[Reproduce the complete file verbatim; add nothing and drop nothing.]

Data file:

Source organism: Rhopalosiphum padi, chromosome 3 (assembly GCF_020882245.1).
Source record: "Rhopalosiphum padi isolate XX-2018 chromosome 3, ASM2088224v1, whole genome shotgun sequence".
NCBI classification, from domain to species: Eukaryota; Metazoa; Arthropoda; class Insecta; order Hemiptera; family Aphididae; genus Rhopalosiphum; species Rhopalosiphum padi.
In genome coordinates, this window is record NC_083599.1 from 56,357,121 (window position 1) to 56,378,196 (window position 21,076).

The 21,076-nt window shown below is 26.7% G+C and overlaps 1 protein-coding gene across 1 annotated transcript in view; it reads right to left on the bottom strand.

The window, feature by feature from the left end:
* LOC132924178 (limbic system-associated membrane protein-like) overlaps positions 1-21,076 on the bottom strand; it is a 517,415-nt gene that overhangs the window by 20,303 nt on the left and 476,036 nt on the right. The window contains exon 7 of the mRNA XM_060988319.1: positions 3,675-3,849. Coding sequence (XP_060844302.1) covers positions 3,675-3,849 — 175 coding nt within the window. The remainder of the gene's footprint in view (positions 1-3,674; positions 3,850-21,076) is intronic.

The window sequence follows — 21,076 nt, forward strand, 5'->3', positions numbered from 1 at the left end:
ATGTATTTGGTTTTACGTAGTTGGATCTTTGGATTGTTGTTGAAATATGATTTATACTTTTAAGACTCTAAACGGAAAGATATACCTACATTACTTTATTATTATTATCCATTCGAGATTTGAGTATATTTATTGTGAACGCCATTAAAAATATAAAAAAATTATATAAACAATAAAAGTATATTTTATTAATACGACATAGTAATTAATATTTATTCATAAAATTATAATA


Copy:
Source organism: Rhopalosiphum padi, chromosome 3 (assembly GCF_020882245.1).
Source record: "Rhopalosiphum padi isolate XX-2018 chromosome 3, ASM2088224v1, whole genome shotgun sequence".
NCBI classification, from domain to species: Eukaryota; Metazoa; Arthropoda; class Insecta; order Hemiptera; family Aphididae; genus Rhopalosiphum; species Rhopalosiphum padi.
In genome coordinates, this window is record NC_083599.1 from 56,357,121 (window position 1) to 56,378,196 (window position 21,076).

The 21,076-nt window shown below is 26.7% G+C and overlaps 1 protein-coding gene across 1 annotated transcript in view; it reads right to left on the bottom strand.

The window, feature by feature from the left end:
* LOC132924178 (limbic system-associated membrane protein-like) overlaps positions 1-21,076 on the bottom strand; it is a 517,415-nt gene that overhangs the window by 20,303 nt on the left and 476,036 nt on the right. The window contains exon 7 of the mRNA XM_060988319.1: positions 3,675-3,849. Coding sequence (XP_060844302.1) covers positions 3,675-3,849 — 175 coding nt within the window. The remainder of the gene's footprint in view (positions 1-3,674; positions 3,850-21,076) is intronic.

The window sequence follows — 21,076 nt, forward strand, 5'->3', positions numbered from 1 at the left end:
ATGTATTTGGTTTTACGTAGTTGGATCTTTGGATTGTTGTTGAAATATGATTTATACTTTTAAGACTCTAAACGGAAAGATATACCTACATTACTTTATTATTATTATCCATTCGAGATTTGAGTATATTTATTGTGAACGCCATTAAAAATATAAAAAAATTATATAAACAATAAAAGTATATTTTATTAATACGACATAGTAATTAATATTTATTCATAAAATTATAATA